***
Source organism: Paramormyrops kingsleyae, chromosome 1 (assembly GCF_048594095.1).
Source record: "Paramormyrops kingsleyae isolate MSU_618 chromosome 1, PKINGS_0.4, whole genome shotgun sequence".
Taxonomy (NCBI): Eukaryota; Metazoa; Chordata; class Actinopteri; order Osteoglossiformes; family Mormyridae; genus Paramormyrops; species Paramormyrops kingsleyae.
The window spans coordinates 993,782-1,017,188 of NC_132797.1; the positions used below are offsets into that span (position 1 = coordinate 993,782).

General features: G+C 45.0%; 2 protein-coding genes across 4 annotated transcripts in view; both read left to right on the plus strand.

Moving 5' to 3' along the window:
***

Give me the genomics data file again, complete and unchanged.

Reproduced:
Source organism: Paramormyrops kingsleyae, chromosome 1 (assembly GCF_048594095.1).
Source record: "Paramormyrops kingsleyae isolate MSU_618 chromosome 1, PKINGS_0.4, whole genome shotgun sequence".
Taxonomy (NCBI): Eukaryota; Metazoa; Chordata; class Actinopteri; order Osteoglossiformes; family Mormyridae; genus Paramormyrops; species Paramormyrops kingsleyae.
The window spans coordinates 993,782-1,017,188 of NC_132797.1; the positions used below are offsets into that span (position 1 = coordinate 993,782).

General features: G+C 45.0%; 2 protein-coding genes across 4 annotated transcripts in view; both read left to right on the plus strand.

Moving 5' to 3' along the window: